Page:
FDA Warnings and Lawsuits: Diabetes Medications Cause Leg Amputations, Kidney Damage, Ketoacidosis and Serious Urinary Tract Infections - Invokana, Invokamet, Invokamet XR (canagliflozin)
Posted on behalf of Arnold Law Firm on May 30, 2017 in Class Action Lawsuits
The Arnold Law Firm is accepting cases and vigorously representing clients injured by diabetes medications containing the drug canagliflozin. This includes the brand names Invokana, Invokamet and Invokamet XR. The drug can cause circulation problems leading to leg amputations, kidney failure and a life-threatening change in the blood known as ketoacidosis.
In May of 2017, the United States Food and Drug Administration (FDA) confirmed that Invokana (canagliflozin) “causes an increased risk of leg and foot amputations.” A year before, the FDA had warned the medical community that it saw links between the medication and amputations. It has now made that finding formal and ordered that the medication include a black-box warning.
Even before this warning on leg amputations, Invokana drugs were found to be linked to kidney damage and ketoacidosis. This has resulted in a wave of lawsuits by patients who suffered life-changing injuries from a medicine that was supposed to control their diabetic symptoms – not make them worse.
What is Invokana (Canagliflozin) and How Does it Work?
Invokana is a medication used to treat type 2 diabetes over the long-term. In diabetes, a patient’s blood sugar rises to unhealthy levels. Many medications that treat diabetes work by pushing the sugar out of the blood. Traditional insulin therapy works by pushing sugar from the blood into cells. This lowers blood sugar, which is good for the short term. However, over time, cells can die or malfunction due to having been forced to take in so much sugar. The body tries to prevent this from happening by becoming more resistant to the effects of insulin, leading to a cycle of increasing doses of insulin, increased resistance and increased storage of sugar in cells where it does not belong. This cycle can lead to tissue death, metabolic problems, nerve pain and a host of other complications.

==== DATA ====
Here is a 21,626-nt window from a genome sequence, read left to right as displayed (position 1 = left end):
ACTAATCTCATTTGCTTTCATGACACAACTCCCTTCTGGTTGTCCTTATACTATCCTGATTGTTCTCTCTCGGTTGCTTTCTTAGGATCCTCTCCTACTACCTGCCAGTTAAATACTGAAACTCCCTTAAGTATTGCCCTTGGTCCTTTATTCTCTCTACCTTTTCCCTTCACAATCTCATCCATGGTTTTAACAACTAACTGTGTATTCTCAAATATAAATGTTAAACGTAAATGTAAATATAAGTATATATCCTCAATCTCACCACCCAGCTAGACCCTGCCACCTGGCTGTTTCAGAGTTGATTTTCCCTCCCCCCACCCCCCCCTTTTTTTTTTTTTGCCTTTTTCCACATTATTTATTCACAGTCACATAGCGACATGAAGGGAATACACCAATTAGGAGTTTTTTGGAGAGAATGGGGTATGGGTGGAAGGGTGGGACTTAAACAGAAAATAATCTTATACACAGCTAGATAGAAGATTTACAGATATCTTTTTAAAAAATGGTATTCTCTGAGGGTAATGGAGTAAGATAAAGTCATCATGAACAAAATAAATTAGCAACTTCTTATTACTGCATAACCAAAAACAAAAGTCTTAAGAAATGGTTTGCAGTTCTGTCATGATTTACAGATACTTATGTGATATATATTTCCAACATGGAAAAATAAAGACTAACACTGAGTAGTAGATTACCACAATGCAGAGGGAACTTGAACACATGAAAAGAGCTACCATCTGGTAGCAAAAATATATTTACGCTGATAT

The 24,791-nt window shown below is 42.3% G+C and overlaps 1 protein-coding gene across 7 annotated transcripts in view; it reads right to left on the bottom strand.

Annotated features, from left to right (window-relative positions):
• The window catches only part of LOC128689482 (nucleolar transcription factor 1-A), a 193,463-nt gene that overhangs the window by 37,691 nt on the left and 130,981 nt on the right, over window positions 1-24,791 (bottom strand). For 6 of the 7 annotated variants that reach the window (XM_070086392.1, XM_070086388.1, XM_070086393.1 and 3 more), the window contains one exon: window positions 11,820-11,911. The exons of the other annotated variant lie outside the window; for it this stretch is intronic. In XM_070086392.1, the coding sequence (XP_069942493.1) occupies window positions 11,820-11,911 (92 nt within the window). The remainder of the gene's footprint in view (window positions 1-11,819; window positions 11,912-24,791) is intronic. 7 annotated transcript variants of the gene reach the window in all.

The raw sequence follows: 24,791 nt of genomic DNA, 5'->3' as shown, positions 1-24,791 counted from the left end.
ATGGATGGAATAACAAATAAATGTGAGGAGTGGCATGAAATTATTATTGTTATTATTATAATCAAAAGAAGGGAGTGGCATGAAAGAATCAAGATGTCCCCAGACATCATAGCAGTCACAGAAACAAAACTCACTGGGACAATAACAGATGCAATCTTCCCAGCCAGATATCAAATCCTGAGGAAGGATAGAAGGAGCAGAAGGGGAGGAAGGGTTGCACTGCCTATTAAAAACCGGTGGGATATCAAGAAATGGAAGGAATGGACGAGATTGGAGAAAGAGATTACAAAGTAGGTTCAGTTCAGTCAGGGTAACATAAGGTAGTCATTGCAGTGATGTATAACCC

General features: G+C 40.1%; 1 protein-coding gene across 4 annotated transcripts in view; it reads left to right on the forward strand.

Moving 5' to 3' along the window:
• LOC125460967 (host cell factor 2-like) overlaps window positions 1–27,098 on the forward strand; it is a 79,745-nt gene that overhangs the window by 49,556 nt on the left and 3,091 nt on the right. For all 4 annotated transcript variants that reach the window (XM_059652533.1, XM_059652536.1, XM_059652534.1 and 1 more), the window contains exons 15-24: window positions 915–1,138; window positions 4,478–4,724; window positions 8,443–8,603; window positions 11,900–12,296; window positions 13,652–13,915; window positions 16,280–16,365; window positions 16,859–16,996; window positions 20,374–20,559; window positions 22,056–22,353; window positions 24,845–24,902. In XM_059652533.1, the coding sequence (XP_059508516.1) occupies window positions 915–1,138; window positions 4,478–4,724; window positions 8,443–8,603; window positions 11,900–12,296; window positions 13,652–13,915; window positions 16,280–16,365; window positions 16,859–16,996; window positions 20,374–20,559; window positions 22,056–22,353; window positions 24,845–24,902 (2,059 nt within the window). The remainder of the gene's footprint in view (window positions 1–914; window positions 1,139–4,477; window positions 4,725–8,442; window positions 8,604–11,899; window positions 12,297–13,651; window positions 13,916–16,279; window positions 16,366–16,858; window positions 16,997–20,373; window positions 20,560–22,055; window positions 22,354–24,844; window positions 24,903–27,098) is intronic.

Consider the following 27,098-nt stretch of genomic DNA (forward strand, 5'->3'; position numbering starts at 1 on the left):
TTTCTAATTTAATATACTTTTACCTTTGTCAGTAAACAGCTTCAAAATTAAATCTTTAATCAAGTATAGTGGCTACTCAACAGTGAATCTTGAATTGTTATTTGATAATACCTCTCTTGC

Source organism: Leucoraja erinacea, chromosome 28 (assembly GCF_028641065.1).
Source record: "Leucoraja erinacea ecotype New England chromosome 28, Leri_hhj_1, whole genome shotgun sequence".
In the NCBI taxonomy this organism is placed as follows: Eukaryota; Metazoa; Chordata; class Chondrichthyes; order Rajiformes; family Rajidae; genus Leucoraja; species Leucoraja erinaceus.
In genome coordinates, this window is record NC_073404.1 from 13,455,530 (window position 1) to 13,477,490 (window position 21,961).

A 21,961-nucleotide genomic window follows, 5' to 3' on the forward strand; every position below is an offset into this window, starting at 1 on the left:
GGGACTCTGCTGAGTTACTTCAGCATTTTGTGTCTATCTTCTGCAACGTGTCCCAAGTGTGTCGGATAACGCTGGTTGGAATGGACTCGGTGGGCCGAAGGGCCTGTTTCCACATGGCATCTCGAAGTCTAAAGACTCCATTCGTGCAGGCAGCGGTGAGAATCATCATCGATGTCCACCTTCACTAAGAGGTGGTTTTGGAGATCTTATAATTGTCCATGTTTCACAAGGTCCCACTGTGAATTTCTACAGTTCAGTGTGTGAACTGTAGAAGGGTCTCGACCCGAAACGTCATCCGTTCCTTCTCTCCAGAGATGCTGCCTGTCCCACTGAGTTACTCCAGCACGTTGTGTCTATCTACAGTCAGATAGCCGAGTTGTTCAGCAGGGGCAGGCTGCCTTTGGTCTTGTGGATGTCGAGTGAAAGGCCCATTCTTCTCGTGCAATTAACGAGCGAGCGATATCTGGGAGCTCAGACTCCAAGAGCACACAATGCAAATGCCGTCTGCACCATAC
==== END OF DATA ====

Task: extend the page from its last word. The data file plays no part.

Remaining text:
Invokana seeks to avoid these problems by causing excess sugar to be excreted in urine. Theoretically, if sugar is eliminated from the body, it cannot build up in the cells or the blood. To make this happen, Invokana changes the way the kidneys filter blood.
Ordinarily, kidneys filter blood in multiple stages. Taken together, these stages result in toxins being removed from the blood and sent out via urine. Other substances that are needed are retained.
One of the stages of normal kidney filtration removes sugar from the blood as part of a larger process. Another stage “fixes” the kidney’s removal of sugar and puts it back into the blood. This process of replacing the sugar uses a naturally occurring substance called SGLT2 (sodium-glucose co-transporter 2).
Invokana inhibits SGLT2. As a result, the kidney does not put as much sugar back into the blood. Excess sugar is excreted through urine, resulting in lower blood sugar without all the problems associated with long-term insulin therapy.
Why Are People Suing About Invokana (Canagliflozin)?
Invokana sounds like a really good drug, in theory. However, the body is a very complex system, and changing one thing, like SGLT2, can cause a host of other changes. Drugs can also have unintended effects on systems other than the one they are prescribed for. That is why it is so important for patients and doctors to know all the risks of a drug. You cannot plan for your health if you are taking drugs with side-effects that you are not told about.
Knowing about side effects becomes even more important if you receive a prescription “off-label.” This is when your doctor prescribes a medicine to treat something other than what it was approved for by the FDA. Lawsuits allege that the makers of Invokana marketed doctors to encourage them to use the drug to treat conditions it was not approved for, including weight loss, reduced blood pressure and treatment of patients with type 1 diabetes. Taking a drug off-label can be risky. It becomes much riskier if the drug maker is not open about side effects.
Even if taken as approved, Invokana can cause three major problems in some patients. These are serious enough to cause death or profound injury:
1. Kidney Damage